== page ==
Initial Attempts: Subclassing Date

My initial simple-minded approach was to just subclass Date and override its constructor, like so:

(function () {
 
    function fixStringDate (sDate) {
        //Implementation omitted for brevity
        return sDate;
    }
 
    Date = (function (JSDate) {
 
        function ctor() {
            this.constructor = newDate;
        }
        ctor.prototype = JSDate.prototype;
        newDate.prototype = new ctor();
 
        function newDate() {
            if (arguments.length === 1 && typeof arguments[0] === "string") {
                JSDate.prototype.constructor.call(null, fixStringDate(arguments[0]));
            } else {
                JSDate.prototype.constructor.apply(null, arguments);
            }
        }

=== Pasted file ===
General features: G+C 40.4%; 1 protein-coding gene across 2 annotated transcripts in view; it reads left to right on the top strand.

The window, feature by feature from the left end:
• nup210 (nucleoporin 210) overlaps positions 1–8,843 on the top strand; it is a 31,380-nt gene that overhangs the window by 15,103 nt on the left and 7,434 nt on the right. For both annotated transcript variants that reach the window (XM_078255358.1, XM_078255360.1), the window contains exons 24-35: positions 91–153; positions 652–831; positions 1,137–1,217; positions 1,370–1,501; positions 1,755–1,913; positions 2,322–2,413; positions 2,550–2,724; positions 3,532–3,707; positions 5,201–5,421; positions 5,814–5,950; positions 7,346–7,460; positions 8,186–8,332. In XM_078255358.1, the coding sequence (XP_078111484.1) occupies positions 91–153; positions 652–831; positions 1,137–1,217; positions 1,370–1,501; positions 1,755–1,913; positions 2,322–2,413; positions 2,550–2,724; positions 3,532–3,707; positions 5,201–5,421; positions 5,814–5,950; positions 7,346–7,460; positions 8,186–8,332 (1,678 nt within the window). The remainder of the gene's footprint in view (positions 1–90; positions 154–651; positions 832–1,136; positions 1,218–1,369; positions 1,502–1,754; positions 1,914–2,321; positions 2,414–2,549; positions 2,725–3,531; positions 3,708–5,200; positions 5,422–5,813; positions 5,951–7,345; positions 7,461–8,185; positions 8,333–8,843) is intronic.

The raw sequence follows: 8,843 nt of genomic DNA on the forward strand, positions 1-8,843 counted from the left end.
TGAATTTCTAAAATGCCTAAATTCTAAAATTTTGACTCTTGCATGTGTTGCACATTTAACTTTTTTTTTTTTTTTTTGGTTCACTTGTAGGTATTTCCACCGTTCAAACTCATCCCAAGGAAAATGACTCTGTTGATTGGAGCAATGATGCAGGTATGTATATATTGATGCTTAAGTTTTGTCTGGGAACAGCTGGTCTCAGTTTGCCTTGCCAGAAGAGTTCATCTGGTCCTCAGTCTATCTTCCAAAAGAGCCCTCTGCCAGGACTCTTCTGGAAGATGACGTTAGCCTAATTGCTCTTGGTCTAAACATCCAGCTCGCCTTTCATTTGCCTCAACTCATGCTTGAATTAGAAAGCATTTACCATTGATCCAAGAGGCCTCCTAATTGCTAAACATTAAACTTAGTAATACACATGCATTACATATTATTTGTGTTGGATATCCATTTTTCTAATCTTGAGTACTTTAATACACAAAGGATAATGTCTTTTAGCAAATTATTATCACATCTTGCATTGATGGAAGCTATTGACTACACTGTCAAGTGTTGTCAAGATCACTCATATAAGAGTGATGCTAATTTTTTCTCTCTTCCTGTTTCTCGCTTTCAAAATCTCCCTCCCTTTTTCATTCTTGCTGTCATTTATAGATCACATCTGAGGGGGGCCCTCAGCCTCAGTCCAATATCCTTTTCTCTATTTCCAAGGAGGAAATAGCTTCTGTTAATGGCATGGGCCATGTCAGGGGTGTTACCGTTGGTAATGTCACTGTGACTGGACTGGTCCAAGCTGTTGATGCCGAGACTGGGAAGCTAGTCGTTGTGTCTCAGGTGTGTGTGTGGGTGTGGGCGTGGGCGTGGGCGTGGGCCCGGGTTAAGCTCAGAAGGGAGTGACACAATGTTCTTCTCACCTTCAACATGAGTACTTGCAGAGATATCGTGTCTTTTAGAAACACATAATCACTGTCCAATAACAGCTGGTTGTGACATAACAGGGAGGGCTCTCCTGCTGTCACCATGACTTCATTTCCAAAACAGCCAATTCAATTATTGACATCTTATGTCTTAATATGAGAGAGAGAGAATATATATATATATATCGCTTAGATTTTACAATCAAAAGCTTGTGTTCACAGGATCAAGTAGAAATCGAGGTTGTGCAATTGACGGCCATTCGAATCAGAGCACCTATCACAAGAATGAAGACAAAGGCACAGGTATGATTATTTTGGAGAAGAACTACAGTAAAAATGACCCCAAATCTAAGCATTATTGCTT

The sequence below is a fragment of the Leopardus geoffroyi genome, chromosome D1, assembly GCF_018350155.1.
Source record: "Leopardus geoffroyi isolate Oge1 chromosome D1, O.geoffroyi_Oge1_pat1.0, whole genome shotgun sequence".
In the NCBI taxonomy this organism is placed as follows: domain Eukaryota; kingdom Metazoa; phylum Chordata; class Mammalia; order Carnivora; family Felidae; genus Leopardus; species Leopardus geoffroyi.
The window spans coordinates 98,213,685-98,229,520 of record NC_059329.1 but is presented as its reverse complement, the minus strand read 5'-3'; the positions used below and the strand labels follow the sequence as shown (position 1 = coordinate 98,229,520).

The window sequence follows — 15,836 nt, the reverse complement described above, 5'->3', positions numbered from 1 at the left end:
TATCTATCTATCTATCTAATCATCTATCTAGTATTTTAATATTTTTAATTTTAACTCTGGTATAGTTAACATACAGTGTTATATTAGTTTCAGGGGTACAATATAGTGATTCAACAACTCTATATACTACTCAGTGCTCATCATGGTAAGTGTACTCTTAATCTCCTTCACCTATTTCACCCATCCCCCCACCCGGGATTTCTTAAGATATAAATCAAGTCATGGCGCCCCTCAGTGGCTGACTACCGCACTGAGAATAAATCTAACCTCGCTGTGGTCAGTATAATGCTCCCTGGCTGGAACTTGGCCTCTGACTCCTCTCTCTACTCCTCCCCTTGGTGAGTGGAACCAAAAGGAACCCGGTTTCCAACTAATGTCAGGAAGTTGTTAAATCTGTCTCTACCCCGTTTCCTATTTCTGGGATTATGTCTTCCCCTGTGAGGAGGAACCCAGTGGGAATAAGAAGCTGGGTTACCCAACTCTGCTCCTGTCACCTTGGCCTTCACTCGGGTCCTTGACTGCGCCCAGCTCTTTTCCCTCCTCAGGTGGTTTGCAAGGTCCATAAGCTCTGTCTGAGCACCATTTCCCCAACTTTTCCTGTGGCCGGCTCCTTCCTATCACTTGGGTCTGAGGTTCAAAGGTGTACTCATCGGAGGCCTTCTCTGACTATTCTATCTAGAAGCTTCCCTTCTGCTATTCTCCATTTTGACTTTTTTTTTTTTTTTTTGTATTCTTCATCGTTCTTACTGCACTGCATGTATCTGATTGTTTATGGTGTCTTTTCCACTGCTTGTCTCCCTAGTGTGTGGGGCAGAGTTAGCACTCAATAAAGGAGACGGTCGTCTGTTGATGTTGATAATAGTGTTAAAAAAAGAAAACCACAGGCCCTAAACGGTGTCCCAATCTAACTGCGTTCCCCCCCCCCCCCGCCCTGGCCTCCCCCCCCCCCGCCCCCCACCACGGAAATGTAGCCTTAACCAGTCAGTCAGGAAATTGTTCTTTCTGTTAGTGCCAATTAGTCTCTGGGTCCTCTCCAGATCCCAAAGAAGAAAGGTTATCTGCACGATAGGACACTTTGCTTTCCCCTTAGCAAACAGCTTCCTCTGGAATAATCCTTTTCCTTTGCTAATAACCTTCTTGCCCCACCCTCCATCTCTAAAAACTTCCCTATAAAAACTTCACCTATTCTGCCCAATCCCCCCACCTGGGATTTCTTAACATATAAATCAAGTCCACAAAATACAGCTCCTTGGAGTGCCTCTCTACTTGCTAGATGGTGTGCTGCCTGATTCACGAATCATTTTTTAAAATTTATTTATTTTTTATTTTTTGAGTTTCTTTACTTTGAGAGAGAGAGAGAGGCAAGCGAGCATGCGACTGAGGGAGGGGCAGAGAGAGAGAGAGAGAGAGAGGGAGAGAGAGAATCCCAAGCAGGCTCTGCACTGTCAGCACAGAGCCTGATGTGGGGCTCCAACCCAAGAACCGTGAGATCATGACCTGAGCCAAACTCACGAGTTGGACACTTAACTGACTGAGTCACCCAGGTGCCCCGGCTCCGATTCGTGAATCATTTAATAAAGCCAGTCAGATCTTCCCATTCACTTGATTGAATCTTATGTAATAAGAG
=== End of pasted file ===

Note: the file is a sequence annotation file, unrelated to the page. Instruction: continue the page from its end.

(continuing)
newDate.parse = function (sDate) {
            return JSDate.parse(fixStringDate(sDate));
        }
 
        return newDate;
 
    })(Date)
 
})();

As you can see, this is pretty much boilerplate code for creating a subclass in JavaScript. And it seemed to work. After running the code, calls like new Date(’2011 Feb 09 12:39:09′) no longer threw errors in PhantomJS. That’s the good part.

The bad part is that calling any instance method of the object so created results in a TypeError with a message to the effect of “not a date object”. This stackoverflow question outlines the issue very well. In short, Date isn’t really so much a class as a collection of static methods that only allow themselves to be called with an object whose immediate type is Date. Mere sub-types of Date don’t pass muster.